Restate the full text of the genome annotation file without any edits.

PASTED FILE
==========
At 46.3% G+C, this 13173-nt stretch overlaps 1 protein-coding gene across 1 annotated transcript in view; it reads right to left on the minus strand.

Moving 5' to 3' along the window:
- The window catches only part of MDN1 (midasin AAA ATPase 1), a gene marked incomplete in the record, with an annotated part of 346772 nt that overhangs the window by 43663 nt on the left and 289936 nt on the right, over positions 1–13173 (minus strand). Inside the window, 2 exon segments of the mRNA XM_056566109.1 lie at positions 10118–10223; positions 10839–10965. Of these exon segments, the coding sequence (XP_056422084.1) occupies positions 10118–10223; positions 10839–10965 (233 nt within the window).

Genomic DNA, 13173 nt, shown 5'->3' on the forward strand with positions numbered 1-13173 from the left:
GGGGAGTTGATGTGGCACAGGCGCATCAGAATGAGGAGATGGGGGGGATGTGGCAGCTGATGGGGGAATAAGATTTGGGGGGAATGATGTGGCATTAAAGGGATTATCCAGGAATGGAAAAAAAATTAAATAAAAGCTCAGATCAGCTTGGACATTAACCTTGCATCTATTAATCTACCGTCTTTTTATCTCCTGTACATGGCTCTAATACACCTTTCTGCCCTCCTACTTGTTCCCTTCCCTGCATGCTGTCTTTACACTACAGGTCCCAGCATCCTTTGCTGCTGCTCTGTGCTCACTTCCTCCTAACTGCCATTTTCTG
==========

At 46.3% G+C, this 13173-nt stretch overlaps 1 protein-coding gene across 1 annotated transcript in view; it reads right to left on the minus strand.

Moving 5' to 3' along the window:
- The window catches only part of MDN1 (midasin AAA ATPase 1), a gene marked incomplete in the record, with an annotated part of 346772 nt that overhangs the window by 43663 nt on the left and 289936 nt on the right, over positions 1–13173 (minus strand). Inside the window, 2 exon segments of the mRNA XM_056566109.1 lie at positions 10118–10223; positions 10839–10965. Of these exon segments, the coding sequence (XP_056422084.1) occupies positions 10118–10223; positions 10839–10965 (233 nt within the window).

Genomic DNA, 13173 nt, shown 5'->3' on the forward strand with positions numbered 1-13173 from the left:
GGGGAGTTGATGTGGCACAGGCGCATCAGAATGAGGAGATGGGGGGGATGTGGCAGCTGATGGGGGAATAAGATTTGGGGGGAATGATGTGGCATTAAAGGGATTATCCAGGAATGGAAAAAAAATTAAATAAAAGCTCAGATCAGCTTGGACATTAACCTTGCATCTATTAATCTACCGTCTTTTTATCTCCTGTACATGGCTCTAATACACCTTTCTGCCCTCCTACTTGTTCCCTTCCCTGCATGCTGTCTTTACACTACAGGTCCCAGCATCCTTTGCTGCTGCTCTGTGCTCACTTCCTCCTAACTGCCATTTTCTG